Look for the gifts

Tonight I backed into someone's car. Or she backed it into mine. Whatever the case, the collision was an accurate definition of an accident.

Before I got out of my car to consult with the other driver, I could see her in my rear view mirror. Clearly, she was unhappy with this turn of events.

The conversation went like this:

Her: "Can you please watch where you are going?!" Me: "Well...you were backing up as well." Her: "But I was backing up first!" Me: "Maybe. But I didn't see you, and I wouldn't purposely try to hit another car. Are you okay?"

At this point she starts to well up, her hand goes to her forehead, and she tells me she's very stressed. So, I press her and ask the things one asks in these situations.

Are you sure you're okay? Is your car okay? Do you need something? Can I call someone for you? (She starts to cry now.) Do you need a hug?

She's not willing to let me off the hook - she's needs to be the victim for a bit, I think. But something shifts ever-so-slightly when I ask her if she needs a hug.

She brushes some dust off the back of her car and exclaims that she's glad her car is fine, and jumps in her vehicle without looking back. It occurs to me she hasn't asked me if I'm okay, if my car is okay. Then I start to well up, too, because human decency and all.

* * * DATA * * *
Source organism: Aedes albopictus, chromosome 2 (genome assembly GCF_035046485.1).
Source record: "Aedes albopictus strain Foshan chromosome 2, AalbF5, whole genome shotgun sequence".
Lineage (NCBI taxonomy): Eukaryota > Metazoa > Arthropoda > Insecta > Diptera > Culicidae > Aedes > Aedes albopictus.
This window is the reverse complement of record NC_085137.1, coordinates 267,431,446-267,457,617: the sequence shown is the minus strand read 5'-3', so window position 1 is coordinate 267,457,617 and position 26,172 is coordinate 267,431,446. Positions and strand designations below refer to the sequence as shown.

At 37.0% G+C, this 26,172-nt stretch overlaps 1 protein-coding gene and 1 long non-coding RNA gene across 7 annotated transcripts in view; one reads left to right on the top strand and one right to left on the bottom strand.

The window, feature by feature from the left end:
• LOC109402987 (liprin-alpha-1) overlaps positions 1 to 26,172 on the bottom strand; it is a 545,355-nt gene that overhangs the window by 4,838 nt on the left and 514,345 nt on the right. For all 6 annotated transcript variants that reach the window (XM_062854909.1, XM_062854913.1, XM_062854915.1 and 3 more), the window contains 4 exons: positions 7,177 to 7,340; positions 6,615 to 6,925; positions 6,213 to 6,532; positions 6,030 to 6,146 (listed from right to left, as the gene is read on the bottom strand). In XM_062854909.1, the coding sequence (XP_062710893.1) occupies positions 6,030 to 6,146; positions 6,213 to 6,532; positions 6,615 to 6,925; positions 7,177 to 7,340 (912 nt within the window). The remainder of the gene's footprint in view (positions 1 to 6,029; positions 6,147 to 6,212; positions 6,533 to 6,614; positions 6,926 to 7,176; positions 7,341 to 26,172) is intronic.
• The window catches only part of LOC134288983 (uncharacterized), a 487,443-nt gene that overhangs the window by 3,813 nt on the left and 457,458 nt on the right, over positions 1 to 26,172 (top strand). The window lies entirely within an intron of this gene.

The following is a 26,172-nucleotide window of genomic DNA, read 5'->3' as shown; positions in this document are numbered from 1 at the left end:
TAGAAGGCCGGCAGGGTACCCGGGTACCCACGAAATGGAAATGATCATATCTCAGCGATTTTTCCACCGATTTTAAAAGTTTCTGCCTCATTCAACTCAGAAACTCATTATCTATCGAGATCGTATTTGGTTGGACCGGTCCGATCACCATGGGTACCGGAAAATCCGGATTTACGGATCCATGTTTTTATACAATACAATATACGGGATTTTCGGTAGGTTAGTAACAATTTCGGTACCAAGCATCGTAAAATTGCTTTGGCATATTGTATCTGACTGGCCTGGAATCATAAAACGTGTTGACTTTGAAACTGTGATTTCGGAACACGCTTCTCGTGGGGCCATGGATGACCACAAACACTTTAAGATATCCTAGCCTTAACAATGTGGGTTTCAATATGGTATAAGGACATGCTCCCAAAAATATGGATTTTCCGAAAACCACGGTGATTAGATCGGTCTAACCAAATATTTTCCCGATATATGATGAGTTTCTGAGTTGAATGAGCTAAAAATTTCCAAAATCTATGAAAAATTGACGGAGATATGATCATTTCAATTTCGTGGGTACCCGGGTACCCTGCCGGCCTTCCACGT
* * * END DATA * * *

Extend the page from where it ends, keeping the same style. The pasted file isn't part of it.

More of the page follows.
As I start to drive away I think about something I learned in the past year: Essentially, I believe, we're all just talking to ourselves. The other driver was telling herself to look where she's going.

And earlier in the afternoon, I'd had this down slide in my mood because I was feeling as if I couldn't get enough accomplished in the hours of my day.

I was asking the stressed-out driver the questions I wished someone had asked me earlier that day.

"There's no one else out there," I hear my teacher Kelley Kosow say from wherever she is in the world.

Understanding that this is true, I take myself to a yoga class shortly after the parking-lot incident. I get to catch my breath, get to be still for a bit. I ensure my own okay-ness, examine the gifts of my encounter with a stressed-out driver.

And of course, the gifts are there.